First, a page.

Do you have plans to renovate? You might be eligible for incentives offered by certain governments and private companies, especially if you’re planning on boosting your home’s energy performance. Take a look at these home renovation grants and see if you can trim your costs.
No matter where in Canada you live, your project might qualify for the Canada Greener Homes Grant, a federal program to promote energy efficiency. The program was launched in spring 2021 and will remain in place until 2028, providing more than 700,000 households with grants of up to $5,000.
You must use the money to make your home greener and lower your electricity bills and other costs. How? You could upgrade your insulation, replace your doors and windows, or even install solar panels. In certain provinces, such as Quebec, the grant must be combined with a provincial program.
There are a number of steps to take. First, have your home evaluated by an EnerGuide energy advisor. You’ll receive a report that can guide your renovation decisions. Once the work has been done, your home will be assessed again to verify that its energy efficiency has improved. You’ll be eligible for up to $600 to cover the cost of the two evaluations as well as $5,000 for the actual renovations.
Various options are available. Terms and conditions apply. See the government of Canada website to learn more.
In addition to federal programs, take some time to check out what’s available in your province. There could be money just waiting for you to claim it. Here’s an overview of the main home renovation grants by province.
In certain municipalities you can apply for a loan at a competitive interest rate through the Alberta Municipal Services Corporation Clean Energy Improvement Program for green renovations.
Loans have long repayment terms of up to 25 years depending on your agreement and are repaid through your property tax bill. Eligible expenses include replacing your heating system, upgrading insulation, and adding solar panels.
There are more than 70 energy programs in British Columbia, but most apply to businesses. That said, there are a few programs for homeowners.
Certain energy providers such as BC Hydro offer rebates if you replace your doors and windows with eligible products, upgrade your home’s insulation, or buy a more energy-efficient water heater.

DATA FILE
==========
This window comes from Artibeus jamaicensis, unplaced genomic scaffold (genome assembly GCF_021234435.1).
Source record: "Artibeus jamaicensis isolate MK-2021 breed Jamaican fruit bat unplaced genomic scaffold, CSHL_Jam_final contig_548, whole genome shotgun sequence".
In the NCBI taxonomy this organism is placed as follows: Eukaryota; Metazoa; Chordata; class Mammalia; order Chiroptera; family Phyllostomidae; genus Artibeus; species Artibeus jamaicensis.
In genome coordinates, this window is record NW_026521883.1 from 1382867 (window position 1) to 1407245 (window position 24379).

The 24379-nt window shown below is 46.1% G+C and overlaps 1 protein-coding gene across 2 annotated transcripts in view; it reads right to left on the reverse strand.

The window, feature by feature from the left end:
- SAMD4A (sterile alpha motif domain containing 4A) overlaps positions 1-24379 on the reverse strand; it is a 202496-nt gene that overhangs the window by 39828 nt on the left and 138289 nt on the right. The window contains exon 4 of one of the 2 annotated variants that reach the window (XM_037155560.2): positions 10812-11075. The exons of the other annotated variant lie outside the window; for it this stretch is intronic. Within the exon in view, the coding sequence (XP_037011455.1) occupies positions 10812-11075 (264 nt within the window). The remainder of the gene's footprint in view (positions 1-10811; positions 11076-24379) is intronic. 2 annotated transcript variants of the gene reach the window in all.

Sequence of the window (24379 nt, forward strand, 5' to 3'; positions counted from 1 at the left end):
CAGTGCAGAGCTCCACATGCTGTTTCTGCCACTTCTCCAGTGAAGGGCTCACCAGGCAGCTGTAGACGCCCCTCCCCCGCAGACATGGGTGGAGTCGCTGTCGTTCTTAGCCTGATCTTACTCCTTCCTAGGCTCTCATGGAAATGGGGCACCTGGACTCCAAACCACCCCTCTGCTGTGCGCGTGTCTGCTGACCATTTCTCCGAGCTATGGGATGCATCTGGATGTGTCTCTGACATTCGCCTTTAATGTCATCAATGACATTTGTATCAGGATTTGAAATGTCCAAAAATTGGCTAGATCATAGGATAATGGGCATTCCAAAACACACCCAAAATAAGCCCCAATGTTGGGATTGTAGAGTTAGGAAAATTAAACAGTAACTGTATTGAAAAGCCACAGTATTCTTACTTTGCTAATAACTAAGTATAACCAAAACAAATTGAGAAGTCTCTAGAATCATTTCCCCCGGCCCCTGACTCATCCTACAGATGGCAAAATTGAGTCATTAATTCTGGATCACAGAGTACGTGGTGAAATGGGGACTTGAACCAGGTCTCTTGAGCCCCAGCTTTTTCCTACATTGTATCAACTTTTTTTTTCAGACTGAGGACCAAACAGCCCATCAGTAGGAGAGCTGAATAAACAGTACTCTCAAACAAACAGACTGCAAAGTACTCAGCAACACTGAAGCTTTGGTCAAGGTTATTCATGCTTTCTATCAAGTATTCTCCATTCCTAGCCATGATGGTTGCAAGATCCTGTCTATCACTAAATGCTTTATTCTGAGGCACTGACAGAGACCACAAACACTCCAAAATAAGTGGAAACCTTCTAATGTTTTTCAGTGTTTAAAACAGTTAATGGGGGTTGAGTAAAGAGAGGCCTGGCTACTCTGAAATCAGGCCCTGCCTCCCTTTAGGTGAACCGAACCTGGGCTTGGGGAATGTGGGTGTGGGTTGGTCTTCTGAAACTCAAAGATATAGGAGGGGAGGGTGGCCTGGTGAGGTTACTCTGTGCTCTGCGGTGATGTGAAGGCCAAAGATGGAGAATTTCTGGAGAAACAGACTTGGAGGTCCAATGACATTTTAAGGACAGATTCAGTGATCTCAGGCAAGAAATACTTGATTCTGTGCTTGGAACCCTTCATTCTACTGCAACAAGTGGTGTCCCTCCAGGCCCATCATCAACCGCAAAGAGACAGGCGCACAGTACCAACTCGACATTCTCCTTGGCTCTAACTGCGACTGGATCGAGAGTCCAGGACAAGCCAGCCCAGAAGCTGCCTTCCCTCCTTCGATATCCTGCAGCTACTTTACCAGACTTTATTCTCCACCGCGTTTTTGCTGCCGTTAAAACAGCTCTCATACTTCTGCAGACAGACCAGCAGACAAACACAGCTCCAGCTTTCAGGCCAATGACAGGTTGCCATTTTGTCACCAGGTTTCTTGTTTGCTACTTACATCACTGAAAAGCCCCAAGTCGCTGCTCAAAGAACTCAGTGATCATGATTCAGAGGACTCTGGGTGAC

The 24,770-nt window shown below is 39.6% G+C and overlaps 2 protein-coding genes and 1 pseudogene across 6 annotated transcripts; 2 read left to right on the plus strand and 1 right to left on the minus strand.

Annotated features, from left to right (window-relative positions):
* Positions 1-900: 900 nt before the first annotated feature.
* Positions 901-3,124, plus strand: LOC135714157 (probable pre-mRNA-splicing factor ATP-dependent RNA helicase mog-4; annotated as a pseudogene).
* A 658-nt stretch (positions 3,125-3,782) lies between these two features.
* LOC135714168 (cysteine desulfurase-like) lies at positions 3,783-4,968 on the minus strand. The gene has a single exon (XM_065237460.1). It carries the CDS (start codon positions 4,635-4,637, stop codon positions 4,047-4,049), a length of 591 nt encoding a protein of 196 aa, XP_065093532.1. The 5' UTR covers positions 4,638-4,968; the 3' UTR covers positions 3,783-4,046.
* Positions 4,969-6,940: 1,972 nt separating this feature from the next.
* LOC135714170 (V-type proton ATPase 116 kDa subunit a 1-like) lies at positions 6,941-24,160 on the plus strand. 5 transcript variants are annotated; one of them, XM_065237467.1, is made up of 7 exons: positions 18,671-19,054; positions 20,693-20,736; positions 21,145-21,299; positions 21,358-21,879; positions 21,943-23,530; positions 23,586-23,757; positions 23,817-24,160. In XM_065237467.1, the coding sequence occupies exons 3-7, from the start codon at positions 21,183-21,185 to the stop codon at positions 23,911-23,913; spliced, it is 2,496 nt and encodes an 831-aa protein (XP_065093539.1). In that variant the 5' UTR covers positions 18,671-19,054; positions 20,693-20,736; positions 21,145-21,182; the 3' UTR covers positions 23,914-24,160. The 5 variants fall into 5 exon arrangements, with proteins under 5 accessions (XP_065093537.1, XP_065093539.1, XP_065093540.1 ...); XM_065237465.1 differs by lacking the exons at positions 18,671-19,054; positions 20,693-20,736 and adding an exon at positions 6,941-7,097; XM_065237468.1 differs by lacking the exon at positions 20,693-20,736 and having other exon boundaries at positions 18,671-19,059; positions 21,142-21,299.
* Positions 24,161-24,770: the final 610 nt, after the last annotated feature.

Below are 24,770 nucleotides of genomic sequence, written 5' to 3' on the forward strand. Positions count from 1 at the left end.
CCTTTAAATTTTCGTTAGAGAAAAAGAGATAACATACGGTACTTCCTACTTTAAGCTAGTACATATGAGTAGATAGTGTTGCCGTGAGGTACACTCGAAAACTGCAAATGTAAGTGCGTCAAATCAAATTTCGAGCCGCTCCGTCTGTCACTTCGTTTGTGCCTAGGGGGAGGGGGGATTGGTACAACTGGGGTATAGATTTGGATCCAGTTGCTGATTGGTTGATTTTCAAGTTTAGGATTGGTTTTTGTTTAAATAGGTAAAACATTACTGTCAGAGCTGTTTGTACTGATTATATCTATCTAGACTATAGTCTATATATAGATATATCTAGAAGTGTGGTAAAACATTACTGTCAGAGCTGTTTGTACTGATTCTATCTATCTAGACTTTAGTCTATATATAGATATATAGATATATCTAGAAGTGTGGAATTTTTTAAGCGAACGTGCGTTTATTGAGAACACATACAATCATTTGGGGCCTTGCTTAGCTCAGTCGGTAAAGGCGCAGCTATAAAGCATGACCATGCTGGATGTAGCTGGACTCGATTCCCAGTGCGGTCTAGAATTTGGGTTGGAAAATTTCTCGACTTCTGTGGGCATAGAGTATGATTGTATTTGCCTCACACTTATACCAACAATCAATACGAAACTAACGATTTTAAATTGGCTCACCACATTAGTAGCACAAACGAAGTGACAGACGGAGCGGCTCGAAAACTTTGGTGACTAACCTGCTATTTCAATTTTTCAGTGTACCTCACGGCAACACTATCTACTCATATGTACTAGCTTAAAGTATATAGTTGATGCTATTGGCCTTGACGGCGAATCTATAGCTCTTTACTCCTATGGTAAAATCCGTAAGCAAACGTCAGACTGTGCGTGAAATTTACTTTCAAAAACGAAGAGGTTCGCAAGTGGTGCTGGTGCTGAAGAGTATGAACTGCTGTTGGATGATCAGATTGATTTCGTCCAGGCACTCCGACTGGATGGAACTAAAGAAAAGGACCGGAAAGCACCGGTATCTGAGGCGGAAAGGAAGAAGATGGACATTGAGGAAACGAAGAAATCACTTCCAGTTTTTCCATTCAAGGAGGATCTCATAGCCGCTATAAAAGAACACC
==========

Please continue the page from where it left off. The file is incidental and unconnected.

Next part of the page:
Efficiency Manitoba, a Crown corporation, has a number of programs to help homeowners with energy-saving renovations. Eligible projects include insulation upgrades, heat recovery ventilators, and energy-efficient swimming pool pumps. There are also rebates for replacing home appliances with Energy Star–certified models.
Manitoba Hydro offers financing of up to $5,000 for certain home improvement projects and up to $20,000 for installing a geothermal or solar heating system.
NB Power’s Total Home Energy Savings Program offers homeowners rebates and incentives for a range of home improvement or renovation projects. You might get paid to install energy-saving items such as doors and windows or a heat recovery ventilator, or to upgrade your insulation or heating system.
To qualify, you must first have an energy advisor come to your home for an evaluation and to identify where you can make improvements.
Low-income individuals and seniors and people with disabilities can apply for help through the government of New Brunswick’s Homeowner Repair Program. The funds must be used for upgrades that make it easier for people to live independently in the their own home and come in the form of a loan ranging from $10,000 to $20,000, a portion of which may be forgivable.
Low-income residents can apply for a grant of up to $5,000 from Newfoundland Labrador Housing for projects that make their home more energy efficient.
In addition, all residents can apply to the Newfoundland Power and Newfoundland and Labrador Hydro takeCHARGE program for incentives to help with projects such as upgrading their insulation or installing a heat recovery ventilator. Homeowners can also save when they upgrade to a next-generation thermostat.
If you live in the Northwest Territories, you can apply for a cash rebate on all sorts of products that will help lower your energy consumption at home. Eligible products include appliances, lighting, and heating systems. You can also apply for a grant of up to $8,000 in certain cases for renovation projects aimed at boosting your home’s energy performance (insulation, windows, heating systems).
Eligible homeowners in Nova Scotia can receive discounts on high-efficiency heating equipment or have energy-saving appliances installed at no cost.
To qualify for the program, the first step is a home evaluation by an energy advisor, who will recommend improvements.
Low-interest loans from $10,000 to $20,000 are available in nine Nova Scotia municipalities to help homeowners who renovate to achieve energy savings.
The Nunavut Housing Corporation helps homeowners by offering forgivable loans of up to $65,000, depending on income, for renovations. Eligible expenses include materials, shipping, and labour.
For more information about the Home Renovation Program, see the Nunavut Housing Corporation website.
In Ontario, seniors, low-income households, and people with disabilities who need to make essential home improvements can apply for funding through the Ontario Renovates program, administered locally by individual municipalities. Eligibility criteria and terms and condition vary. See your municipality’s website for information that applies to you.
People with disabilities are also eligible for up to $15,000 through the Ontario government’s Home and Vehicle Modification Program, on condition that they have exhausted all other sources of funding.